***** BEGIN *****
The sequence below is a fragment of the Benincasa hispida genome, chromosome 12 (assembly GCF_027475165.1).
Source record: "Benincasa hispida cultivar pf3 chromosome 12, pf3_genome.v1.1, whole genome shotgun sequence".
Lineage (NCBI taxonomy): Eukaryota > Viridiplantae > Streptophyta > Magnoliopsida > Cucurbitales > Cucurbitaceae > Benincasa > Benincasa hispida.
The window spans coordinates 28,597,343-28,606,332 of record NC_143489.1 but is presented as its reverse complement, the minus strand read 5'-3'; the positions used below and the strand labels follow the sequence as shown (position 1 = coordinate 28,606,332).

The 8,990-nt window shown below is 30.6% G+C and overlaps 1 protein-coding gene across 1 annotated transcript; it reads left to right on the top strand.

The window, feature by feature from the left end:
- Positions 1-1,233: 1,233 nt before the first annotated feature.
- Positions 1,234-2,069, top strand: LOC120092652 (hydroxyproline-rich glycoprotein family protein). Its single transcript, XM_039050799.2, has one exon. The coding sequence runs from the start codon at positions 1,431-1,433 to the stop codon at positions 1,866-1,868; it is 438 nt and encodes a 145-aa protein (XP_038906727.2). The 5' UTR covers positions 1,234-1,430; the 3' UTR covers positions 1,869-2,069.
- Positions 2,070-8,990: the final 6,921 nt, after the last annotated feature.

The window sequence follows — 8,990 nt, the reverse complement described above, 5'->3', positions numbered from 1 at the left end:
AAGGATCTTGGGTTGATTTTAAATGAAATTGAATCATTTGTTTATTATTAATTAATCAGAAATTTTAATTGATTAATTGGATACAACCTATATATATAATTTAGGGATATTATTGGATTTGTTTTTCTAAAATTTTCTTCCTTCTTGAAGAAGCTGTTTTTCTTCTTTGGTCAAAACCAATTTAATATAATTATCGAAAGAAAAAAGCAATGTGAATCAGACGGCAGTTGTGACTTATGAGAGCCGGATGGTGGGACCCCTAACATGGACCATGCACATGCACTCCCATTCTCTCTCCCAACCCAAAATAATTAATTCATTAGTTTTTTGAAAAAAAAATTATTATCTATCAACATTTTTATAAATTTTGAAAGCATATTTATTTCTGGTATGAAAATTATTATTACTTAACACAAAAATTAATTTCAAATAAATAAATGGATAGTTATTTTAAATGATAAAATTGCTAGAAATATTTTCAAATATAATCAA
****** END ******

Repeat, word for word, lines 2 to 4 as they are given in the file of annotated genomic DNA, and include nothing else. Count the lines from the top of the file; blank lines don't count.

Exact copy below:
Source record: "Benincasa hispida cultivar pf3 chromosome 12, pf3_genome.v1.1, whole genome shotgun sequence".
Lineage (NCBI taxonomy): Eukaryota > Viridiplantae > Streptophyta > Magnoliopsida > Cucurbitales > Cucurbitaceae > Benincasa > Benincasa hispida.
The window spans coordinates 28,597,343-28,606,332 of record NC_143489.1 but is presented as its reverse complement, the minus strand read 5'-3'; the positions used below and the strand labels follow the sequence as shown (position 1 = coordinate 28,606,332).